They sat on the right side
of my desk
quietly hauling water up their stems.
Connie gave them to me.
These wild flowers were not beautiful;
their mustard-colored petals
collapsed dramatically around a blood-red interior
as if to smother an obnoxious scream.
Connie thoughtfully plucked
the five wild flowers for me
during her lunch time walk
on the narrow dirt path in the field
Her thank you gift to me
after I’d found her in the company bathroom where
she sat on the sink ledge with her
head in her hands
I was her only friend
she told me
Everyone else in the world
her family, our other co-workers
Everyone hated her.
“I’m thirty-six,” she wailed. “THIRTY-SIX!”
She needed money, she said suddenly, to pay her cable bill.
I thought of the office gossip
And how Connie always wore long sleeves.
As I reached in my purse and brought out thirty dollars.
No one could accuse me of being judgmental
I handed her the bills
and went back to my cubicle.
I had a presentation to prepare.
By late afternoon, the flowers began to droop
The mustard color wilted into a burnt orange
Like little Buddhists engulfed in flames.
And I thought of the picture from Life Magazine
of the monk calmly sitting in his Lotus position
as he ignited himself to let the fire consume him
Using his body so brutally
to make our parents see
what they didn’t want to.
Now we ignore the soldiers, young and tired, forced
to march through sandstorms and
into crowded cities to find an enemy with
no description while the president
sits with his advisors shuffling the deck of cards
with the faces of America’s “Most Wanted”.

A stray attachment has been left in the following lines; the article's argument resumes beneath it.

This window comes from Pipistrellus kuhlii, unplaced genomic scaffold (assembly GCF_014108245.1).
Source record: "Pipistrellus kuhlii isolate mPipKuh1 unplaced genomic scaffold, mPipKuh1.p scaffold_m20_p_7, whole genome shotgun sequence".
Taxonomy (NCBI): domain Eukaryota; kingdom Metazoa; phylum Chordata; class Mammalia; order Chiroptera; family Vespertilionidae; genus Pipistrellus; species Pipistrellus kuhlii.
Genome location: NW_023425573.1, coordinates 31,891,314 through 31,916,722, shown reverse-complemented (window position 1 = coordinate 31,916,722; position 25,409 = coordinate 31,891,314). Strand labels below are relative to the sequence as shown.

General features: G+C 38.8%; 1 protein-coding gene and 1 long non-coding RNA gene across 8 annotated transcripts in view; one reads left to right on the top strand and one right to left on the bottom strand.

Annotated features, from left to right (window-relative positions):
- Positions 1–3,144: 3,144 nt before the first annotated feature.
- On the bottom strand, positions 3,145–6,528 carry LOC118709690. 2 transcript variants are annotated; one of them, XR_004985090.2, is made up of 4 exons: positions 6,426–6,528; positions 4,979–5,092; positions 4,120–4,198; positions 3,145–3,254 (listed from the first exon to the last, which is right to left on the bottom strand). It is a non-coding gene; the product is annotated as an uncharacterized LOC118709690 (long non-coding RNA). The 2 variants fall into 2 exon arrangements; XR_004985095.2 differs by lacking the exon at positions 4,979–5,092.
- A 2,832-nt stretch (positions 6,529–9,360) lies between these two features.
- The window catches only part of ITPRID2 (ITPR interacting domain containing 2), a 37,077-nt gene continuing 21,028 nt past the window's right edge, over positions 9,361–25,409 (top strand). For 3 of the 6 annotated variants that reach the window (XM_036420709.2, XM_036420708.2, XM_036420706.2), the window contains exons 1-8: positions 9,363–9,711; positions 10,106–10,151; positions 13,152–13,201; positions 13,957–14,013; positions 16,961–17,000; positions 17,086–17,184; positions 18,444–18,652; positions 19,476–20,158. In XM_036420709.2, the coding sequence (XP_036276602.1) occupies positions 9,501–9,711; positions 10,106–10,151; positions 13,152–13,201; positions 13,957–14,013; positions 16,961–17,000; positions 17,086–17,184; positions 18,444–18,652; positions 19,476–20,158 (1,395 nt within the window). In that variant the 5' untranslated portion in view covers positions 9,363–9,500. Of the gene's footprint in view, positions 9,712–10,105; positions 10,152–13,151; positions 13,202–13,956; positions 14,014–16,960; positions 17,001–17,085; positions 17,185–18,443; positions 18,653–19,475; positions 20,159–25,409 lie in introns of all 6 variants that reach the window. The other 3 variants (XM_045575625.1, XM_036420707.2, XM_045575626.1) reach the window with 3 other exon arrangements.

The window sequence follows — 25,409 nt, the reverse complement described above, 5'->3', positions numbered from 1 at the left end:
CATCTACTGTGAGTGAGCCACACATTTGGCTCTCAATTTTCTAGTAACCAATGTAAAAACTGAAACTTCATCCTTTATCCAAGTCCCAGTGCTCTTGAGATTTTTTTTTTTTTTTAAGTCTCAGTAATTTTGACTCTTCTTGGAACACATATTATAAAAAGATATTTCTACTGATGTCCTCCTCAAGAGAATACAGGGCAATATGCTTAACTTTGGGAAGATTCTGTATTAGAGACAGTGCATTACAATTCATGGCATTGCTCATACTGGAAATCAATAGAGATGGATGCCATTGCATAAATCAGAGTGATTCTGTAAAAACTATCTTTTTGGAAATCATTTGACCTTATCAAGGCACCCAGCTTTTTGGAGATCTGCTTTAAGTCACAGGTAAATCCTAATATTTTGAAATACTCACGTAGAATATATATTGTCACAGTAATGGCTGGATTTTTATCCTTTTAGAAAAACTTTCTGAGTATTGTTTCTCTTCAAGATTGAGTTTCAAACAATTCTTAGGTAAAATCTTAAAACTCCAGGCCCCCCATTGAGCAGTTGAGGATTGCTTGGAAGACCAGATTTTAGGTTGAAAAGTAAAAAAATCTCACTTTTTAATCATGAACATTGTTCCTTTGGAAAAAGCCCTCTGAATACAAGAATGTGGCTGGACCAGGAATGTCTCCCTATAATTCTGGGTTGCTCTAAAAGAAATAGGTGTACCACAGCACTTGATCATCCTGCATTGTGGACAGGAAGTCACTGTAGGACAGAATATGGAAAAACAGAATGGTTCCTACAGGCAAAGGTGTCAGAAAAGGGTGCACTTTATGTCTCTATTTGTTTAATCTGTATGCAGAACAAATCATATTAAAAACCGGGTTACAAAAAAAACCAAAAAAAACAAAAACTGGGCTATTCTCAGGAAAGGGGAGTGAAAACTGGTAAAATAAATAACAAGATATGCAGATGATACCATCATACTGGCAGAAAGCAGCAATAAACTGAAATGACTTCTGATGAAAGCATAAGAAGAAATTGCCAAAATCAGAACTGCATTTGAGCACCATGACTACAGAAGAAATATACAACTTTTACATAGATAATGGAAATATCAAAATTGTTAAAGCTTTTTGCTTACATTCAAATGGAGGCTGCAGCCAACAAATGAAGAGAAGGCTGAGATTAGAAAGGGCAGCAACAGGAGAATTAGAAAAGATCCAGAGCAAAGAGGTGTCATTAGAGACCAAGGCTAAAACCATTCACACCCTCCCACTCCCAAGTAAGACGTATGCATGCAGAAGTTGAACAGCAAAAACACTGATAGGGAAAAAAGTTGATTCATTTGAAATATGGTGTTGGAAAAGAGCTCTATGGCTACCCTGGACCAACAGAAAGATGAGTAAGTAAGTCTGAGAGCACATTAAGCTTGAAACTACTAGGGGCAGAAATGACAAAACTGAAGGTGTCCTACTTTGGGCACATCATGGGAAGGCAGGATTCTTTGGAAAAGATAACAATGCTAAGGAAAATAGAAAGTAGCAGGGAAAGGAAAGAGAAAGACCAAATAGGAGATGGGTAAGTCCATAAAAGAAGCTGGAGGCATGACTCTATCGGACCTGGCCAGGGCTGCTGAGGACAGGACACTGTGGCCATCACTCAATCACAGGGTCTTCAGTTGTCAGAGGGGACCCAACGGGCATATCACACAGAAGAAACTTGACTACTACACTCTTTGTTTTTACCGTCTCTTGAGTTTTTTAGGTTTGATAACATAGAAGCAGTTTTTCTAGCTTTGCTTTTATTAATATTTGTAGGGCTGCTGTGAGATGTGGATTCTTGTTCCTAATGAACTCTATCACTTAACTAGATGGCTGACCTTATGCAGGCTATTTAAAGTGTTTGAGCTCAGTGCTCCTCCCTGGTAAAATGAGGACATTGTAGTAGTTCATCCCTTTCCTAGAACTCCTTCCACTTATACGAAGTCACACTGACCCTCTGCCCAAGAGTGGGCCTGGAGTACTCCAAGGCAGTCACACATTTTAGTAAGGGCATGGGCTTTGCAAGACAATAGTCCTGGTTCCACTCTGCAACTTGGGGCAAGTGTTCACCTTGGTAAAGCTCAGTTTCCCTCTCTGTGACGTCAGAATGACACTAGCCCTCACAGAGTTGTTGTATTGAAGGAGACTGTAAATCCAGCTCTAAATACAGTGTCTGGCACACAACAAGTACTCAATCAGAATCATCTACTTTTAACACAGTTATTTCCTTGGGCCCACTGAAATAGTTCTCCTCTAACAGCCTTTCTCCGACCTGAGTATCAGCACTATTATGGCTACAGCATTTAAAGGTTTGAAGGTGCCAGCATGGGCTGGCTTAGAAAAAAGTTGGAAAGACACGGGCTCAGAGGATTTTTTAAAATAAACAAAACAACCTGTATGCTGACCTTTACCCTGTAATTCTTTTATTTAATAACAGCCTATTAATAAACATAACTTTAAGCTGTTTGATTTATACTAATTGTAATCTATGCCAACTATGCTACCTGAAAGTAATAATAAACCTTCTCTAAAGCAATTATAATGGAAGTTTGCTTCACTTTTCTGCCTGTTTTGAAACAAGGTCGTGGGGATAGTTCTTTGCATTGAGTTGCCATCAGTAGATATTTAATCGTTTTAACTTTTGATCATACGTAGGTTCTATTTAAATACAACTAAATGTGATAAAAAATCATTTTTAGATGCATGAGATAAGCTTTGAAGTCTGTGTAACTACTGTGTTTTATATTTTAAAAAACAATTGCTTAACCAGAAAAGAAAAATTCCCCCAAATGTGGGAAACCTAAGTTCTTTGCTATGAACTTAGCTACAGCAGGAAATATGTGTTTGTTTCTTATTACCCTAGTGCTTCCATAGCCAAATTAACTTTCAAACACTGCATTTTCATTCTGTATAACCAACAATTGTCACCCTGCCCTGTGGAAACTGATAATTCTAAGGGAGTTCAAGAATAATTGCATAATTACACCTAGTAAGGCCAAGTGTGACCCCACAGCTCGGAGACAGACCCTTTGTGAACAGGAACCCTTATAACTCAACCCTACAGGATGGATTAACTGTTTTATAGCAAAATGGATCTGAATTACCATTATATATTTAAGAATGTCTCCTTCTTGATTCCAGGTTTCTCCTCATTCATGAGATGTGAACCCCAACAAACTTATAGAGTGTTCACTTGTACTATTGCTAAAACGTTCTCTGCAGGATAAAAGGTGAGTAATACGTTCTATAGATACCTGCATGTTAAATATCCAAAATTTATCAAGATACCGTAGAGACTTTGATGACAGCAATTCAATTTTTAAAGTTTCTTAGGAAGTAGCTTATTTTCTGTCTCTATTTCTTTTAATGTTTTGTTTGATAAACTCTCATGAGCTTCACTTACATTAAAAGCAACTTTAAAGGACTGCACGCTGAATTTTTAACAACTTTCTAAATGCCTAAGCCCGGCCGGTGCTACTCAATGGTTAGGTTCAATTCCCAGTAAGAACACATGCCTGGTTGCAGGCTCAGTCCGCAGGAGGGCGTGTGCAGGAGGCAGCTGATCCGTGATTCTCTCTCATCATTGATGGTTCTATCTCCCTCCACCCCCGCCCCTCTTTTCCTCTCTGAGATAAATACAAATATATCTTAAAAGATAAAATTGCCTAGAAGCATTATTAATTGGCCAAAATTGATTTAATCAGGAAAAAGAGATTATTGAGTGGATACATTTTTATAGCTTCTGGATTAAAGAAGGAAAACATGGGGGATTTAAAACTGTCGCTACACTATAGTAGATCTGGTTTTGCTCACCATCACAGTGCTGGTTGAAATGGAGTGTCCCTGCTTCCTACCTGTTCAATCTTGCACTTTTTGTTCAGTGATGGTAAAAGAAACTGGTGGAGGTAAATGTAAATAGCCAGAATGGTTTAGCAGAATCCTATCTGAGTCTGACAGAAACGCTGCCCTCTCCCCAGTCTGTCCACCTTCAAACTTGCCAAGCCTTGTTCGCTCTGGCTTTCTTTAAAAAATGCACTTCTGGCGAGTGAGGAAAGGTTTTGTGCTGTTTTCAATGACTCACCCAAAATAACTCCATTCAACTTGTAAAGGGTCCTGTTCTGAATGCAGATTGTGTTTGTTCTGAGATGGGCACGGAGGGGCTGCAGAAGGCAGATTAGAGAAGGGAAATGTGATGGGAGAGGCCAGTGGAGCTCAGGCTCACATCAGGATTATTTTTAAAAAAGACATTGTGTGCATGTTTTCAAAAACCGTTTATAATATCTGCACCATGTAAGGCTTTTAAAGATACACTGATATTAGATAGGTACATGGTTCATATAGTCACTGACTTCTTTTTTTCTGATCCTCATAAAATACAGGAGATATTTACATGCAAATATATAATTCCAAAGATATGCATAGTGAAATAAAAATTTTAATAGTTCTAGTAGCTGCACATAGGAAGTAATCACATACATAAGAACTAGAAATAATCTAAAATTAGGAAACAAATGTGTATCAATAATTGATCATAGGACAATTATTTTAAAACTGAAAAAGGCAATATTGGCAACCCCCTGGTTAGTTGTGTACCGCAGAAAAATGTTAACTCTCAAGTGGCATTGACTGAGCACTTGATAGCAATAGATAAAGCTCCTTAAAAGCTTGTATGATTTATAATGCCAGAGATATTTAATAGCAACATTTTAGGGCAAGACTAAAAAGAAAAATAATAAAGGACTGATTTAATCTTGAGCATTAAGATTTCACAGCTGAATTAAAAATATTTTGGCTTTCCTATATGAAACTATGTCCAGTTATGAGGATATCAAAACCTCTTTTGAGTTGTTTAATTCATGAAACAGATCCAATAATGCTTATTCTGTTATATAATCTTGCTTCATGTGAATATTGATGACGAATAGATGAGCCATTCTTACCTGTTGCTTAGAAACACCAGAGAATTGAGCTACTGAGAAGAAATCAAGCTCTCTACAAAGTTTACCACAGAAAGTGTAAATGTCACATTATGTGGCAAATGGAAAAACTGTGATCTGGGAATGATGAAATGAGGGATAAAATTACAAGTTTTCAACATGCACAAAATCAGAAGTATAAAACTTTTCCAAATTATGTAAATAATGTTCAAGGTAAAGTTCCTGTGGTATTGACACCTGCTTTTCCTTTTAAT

CNN slaps on a slogan
Shock and Awe
So when the bombs fall
We can watch them as if it were a Blockbuster rental.
Soon Connie started missing work
a day here, a week there
until she stopped showing up at all.
And our efficient office manager hired a new
receptionist with bright blond hair and shiny teeth.
Connie was forgotten.
Discarded like the flowers that once sat on my desk.
in my apartment putting on the last smear
of lip gloss getting ready
to meet friends at yet another trendy club
with ten dollar pints
The phone rang.
It was Connie, a forced lightness in her voice,
but a slight catch, too.
She needed money, she explained, she’d lost
her ATM card
and wanted to meet friends for dinner.
Of course, I said.
No one could accuse me of being stingy.
Twenty minutes later, I handed over two twenties
as Connie gave me a quick hug.
Her frail body barely able to raise itself.
I knew, though she didn’t say it,
She was homeless
And I thought about those flowers —
those five weedy martyrs —
that once slumped over
in the makeshift vase on my desk
as I raced off to the downtown club
Where my girlfriends and I drank
cocktails with fancy names
As a teenage soldier spits in his blistered hand
and regrips his gun
while flies hover like miniature vultures
over the bodies left in his unit’s wake
As Connie’s delicate arm receives
another puncture wound
adding to that awful track of her anguish.
So much that can never be undone.
And I thought of Connie’s flowers
A last gasp for sunlight.